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SodaStream Turns Sparkling Water Into Wine With New Alcohol Concentrate

SodaStream literally shook up the soda industry when it first debuted. Its machines, which you can use to make your own sparkling water or soda, became insanely popular as an alternative to store-bought cans and bottles. Now, SodaStream is looking to invade a new industry with a product that can be utilized to turn sparkling water into wine.

sparkling water into wine

Photo courtesy of SodaStream

Their invention, called “Sparkling Gold,” is an alcohol concentrate that can be added to sparkling water to transform it into a wine that the company says “resembles a fruity Riesling.” You don’t need to have a SodaStream machine to utilize it, so you can put one part of the Sparkling Gold into five parts of Perrier, Topo Chico, or whatever other sparkling water you’ve got on deck if you don’t own the machine.

SodaStream claims that their sparkling wine creation rivals some of the best out there in terms of flavor. An independent market research study revealed that 76% of tasters liked Sparkling Gold as much or more than Moët and Veuve Clicquot. That’s some pretty high praise for some bubbly that started out as a concentrate.

Currently, Sparkling Gold is only available in Germany, and the only way to get it is through their German online store. It comes in 200 mL bottles that are good for 12 glasses of sparkling wine each. The concentrate is a limited-edition item, so those hoping to score some will have to act fast to snag a bottle or two.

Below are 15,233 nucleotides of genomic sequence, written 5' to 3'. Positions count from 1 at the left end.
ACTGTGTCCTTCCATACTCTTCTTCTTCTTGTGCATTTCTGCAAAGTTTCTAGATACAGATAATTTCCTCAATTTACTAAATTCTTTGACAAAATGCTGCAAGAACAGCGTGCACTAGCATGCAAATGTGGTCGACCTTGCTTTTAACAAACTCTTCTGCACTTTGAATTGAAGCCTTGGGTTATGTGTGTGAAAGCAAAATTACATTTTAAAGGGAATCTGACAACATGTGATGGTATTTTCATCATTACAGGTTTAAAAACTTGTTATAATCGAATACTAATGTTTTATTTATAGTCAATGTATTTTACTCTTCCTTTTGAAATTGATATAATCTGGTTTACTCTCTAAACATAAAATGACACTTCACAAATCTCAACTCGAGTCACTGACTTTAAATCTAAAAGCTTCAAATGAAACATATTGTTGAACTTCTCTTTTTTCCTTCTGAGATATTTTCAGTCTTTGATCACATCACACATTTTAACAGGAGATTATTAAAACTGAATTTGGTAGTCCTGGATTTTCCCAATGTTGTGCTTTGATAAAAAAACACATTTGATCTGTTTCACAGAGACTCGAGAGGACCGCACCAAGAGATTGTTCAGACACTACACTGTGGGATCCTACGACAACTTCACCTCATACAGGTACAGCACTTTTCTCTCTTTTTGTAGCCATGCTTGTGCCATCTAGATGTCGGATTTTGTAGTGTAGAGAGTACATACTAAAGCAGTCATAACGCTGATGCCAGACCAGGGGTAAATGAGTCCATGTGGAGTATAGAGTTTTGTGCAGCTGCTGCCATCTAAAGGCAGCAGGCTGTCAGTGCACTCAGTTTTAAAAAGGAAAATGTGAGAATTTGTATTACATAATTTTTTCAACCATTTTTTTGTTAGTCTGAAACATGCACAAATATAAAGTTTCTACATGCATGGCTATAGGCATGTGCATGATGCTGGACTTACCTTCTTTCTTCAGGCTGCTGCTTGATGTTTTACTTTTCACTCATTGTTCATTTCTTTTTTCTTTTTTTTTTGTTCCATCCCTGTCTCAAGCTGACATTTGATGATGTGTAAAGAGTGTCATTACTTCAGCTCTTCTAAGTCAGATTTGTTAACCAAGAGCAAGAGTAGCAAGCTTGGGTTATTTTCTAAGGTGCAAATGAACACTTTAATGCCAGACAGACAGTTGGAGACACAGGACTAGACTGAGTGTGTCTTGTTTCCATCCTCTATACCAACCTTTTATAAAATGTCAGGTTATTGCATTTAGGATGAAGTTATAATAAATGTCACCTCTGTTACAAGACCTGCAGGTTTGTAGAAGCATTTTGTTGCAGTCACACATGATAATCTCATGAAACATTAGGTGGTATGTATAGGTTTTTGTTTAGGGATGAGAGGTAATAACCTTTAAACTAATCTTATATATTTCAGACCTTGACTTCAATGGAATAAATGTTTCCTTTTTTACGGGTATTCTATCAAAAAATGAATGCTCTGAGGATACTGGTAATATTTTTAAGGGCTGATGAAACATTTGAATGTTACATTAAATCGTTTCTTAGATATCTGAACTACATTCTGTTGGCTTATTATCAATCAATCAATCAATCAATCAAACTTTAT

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Hit-Or-Miss

This Miracle Machine Promises to Turn Water into Wine

waterwine

You can probably thank the failed economy and the growing sentiment that wine-tasting is complete and utter bullshit for this one. Proving that the world is ready to move into the next stage of home-brewing, someone actually invented a machine that makes wine out of water.

It’s called The Miracle Machine (of course) and it’s basically a Sodastream for wine.  Like its under-21 counterpart, the Miracle Machine uses water, yeast, grape concentrate, and finishing powder packets to create decent DIY-quality vino, virtually out of thin air. Just connect the machine to its corresponding iOS or Android app, input all the ingredients, and, in true miracle fashion, wait three days for your wine to rise triumphantly from the ashes of discarded flavor packets and tap water.

There are currently six wine types programmed into the Miracle Machine App: Cabernet Sauvignon, Napa Chardonnay, Oregon Pinot Noir, a Tuscan blend, Sonoma Sauvignon Blanc, and a red and white (blend?) from Burgundy. Each type is expected to keep for up to one to two weeks and taste completely pre-aged and ready-to-drink.

Catch The Miracle Machine on its soon-to-launch Kickstarter page or watch the promotional video here.